Today, we look back at an explosive hand from the popular partypoker Premier League. A televised poker series featuring some of the game’s best and brightest, head’s-up crusher Luke Schwartz showed the poker world his elite speech play as he maneuvered a hand with pocket jacks. With an aggressive shove accompanied by plenty of expletives, could Schwartz goad his opponent into calling with the worst hand?
The Game: High Stakes Sit & Go
Where: partypoker Premier League
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From middle position, Schwartz elected to limp into the pot after looking down at J♠-J♥. Schwartz warned his eventual nemesis in this hand, David Benyamine, that if he was raised he would shove. Benyamine seemed to listen, limping as well with 6♥-5♣. It would fold around to poker pro Vanessa Rousso on the big blind, who would check holding 4♥-3♥.
Although this was before the “GTO Era”, the preflop play in this hand was still quite unique and perplexing. The obvious takeaway is Schwartz electing to limp with his premium pocket pair. Being the chip leader, Schwartz may have been trying to bait Benyamine into making an aggressive play to eventually spring a trap, but for the most part, it’s recommended to raise with your best hands.
Schwartz Ahead On The Flop
The Pot: 52,000
The Board: 5♦-2♣-9♦
Following a check from Rousso, Schwartz would execute a 30,000 bet. Ignoring additional table talk from Schwartz, Benyamine called with his newly paired five. Contemplating her options with an open-ended straight draw, Rousso also made the call.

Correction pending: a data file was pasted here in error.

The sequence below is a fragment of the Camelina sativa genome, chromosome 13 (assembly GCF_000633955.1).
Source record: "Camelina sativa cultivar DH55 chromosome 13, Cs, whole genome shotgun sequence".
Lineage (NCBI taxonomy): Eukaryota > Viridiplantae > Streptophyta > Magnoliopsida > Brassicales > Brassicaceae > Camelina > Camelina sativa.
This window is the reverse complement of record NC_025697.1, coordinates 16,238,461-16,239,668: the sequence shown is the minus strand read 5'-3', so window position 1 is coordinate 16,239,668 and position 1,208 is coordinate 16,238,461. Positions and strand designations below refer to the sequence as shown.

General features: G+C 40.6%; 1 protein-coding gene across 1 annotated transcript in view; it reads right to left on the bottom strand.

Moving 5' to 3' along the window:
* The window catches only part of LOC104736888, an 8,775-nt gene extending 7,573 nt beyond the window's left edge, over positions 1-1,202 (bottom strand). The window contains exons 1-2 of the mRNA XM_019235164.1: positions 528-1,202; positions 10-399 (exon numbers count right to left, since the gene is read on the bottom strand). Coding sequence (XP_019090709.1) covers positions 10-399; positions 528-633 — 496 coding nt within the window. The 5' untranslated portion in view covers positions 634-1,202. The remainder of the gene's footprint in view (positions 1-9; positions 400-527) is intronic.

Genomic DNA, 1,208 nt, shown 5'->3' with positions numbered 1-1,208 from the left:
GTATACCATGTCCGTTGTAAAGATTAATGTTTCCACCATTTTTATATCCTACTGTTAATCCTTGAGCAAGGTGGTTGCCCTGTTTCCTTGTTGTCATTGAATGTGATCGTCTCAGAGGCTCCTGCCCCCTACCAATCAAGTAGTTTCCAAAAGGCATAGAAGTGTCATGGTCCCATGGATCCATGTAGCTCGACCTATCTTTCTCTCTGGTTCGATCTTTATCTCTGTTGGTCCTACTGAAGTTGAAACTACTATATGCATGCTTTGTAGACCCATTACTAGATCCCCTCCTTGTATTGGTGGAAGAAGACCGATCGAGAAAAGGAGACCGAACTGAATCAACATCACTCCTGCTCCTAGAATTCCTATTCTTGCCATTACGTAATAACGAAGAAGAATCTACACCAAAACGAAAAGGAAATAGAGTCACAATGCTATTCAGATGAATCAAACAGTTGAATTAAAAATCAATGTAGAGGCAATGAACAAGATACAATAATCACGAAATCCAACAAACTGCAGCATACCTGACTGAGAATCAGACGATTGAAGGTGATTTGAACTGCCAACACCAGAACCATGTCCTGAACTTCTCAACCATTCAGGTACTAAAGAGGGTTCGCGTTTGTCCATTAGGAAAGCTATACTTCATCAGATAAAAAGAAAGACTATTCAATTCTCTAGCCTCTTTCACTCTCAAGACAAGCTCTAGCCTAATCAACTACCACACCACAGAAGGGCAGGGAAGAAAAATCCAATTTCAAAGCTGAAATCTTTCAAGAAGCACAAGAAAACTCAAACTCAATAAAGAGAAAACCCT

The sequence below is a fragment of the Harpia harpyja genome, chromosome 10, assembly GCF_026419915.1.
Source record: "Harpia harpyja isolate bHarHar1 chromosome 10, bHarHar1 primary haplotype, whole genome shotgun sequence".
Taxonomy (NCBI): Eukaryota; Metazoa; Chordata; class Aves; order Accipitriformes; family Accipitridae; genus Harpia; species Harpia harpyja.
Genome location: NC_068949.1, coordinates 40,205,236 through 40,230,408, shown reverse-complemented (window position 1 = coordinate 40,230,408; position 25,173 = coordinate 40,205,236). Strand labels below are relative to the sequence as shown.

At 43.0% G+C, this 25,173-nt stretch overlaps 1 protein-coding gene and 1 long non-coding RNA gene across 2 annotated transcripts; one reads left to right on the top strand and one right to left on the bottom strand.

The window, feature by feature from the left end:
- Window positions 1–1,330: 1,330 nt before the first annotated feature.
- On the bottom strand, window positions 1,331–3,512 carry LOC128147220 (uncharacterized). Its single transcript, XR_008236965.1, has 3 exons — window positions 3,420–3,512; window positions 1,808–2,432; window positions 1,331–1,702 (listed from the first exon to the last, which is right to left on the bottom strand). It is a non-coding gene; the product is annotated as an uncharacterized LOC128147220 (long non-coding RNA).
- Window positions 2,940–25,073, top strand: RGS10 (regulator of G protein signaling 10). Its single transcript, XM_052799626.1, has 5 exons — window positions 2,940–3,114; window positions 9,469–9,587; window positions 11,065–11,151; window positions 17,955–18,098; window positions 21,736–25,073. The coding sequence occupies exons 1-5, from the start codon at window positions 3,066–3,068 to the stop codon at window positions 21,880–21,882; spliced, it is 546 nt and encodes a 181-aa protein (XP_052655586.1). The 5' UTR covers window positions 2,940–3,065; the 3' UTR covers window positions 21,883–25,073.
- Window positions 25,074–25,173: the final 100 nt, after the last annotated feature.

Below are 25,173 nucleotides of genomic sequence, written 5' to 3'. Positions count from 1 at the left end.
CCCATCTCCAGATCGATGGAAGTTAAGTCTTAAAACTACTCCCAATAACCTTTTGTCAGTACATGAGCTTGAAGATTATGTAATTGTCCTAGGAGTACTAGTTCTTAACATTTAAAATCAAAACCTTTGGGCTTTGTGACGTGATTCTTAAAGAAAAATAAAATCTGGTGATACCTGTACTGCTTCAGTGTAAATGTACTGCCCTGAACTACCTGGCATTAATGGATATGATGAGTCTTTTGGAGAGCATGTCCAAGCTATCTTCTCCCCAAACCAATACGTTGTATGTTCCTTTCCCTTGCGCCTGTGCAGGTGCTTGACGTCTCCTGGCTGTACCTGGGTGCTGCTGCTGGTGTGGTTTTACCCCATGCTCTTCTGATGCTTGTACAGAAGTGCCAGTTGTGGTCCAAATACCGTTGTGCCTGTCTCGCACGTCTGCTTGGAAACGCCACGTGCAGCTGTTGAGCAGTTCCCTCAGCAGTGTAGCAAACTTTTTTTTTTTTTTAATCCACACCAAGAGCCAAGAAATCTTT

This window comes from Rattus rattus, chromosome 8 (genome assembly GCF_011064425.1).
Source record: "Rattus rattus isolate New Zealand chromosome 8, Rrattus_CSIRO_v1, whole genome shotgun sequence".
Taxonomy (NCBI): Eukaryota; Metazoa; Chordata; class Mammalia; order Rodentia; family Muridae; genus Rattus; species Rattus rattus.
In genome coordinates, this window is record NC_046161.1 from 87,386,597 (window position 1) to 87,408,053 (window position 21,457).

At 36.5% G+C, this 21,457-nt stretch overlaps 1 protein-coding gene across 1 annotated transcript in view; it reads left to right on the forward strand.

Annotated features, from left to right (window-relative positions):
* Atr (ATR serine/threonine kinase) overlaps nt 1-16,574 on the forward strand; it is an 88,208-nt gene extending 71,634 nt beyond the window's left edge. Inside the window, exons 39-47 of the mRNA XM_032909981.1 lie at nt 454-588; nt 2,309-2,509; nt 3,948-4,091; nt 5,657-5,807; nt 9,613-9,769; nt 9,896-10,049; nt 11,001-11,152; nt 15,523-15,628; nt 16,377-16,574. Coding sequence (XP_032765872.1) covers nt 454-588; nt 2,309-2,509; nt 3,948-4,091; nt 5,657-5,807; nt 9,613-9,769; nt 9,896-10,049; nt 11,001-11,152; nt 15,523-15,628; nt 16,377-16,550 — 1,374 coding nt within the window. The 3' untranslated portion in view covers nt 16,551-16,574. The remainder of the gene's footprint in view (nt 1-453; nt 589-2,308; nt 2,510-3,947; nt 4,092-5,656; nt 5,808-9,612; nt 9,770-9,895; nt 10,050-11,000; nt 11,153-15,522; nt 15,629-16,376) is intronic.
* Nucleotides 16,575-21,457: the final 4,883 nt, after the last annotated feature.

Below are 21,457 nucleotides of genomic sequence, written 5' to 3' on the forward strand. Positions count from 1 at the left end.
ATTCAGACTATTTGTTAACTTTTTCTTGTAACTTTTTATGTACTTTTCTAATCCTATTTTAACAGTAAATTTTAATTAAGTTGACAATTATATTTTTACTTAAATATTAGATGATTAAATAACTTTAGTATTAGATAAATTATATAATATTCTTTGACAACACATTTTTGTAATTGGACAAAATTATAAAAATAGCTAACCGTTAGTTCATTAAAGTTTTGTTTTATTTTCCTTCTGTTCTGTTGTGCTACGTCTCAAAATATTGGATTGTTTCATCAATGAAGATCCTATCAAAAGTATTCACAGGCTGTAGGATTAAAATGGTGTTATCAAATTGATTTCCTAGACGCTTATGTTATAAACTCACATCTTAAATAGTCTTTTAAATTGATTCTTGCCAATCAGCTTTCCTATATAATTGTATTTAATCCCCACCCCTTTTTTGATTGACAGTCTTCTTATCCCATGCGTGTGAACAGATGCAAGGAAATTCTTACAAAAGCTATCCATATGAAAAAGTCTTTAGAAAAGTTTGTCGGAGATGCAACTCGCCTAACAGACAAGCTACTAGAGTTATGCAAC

With stacks being shallow at this point in the game, Rousso was wise to simply call with her open-ended straight draw. Facing a bet and a call with a junky draw that would have to fold to a lot of turn bets, Rousso was wise to exercise patience. Rousso could potentially have ripped it in, but if she thought the limping ranges of both opponents were strong, calling was likely the best play.
Pocket Jacks Remain Good On The Turn
The Pot: 142,000
The Board: 5♦-2♣-9♦-K♥
Following an additional check from Rousso, Schwartz would check as well, but not before warning Benyamine that if he were to bet, he would shove on him.
This didn’t seem to dissuade Benyamine at all, despite two players acting after him and only holding a paired five, Benyamine made a big 123,000 bet showing no fear. The chunky bet induced Rousso into folding her straight draw, but being a man of his word, Schwartz moved all-in. Benyamine had fallen into Schwart’s trap, committing 123,000 chips to a hand he was well behind in, but was he frustrated enough to call?
Examining Schwartz’s speech play, some poker players would insist that since he had verbally committed to shoving, he had to make the play after Benyamine made the turn bet. Despite the insistence from some players, there was no intensive requirement of Schwartz to back-up his statement. It is important to recognize that if it is not a player’s turn to act, any statement they make is never binding at the poker table.
Regardless if Benyamine knew this or not, he was smart enough to sense he was in trouble, laying down his worse pair after sacrificing a healthy amount of chips. Revealing he was ahead, Schwartz would storm off, creating a timeless clip often replayed over and over again by many poker fans. With Phil Hellmuth being at the table, you wonder if he gave the younger player props on his tirade abilities.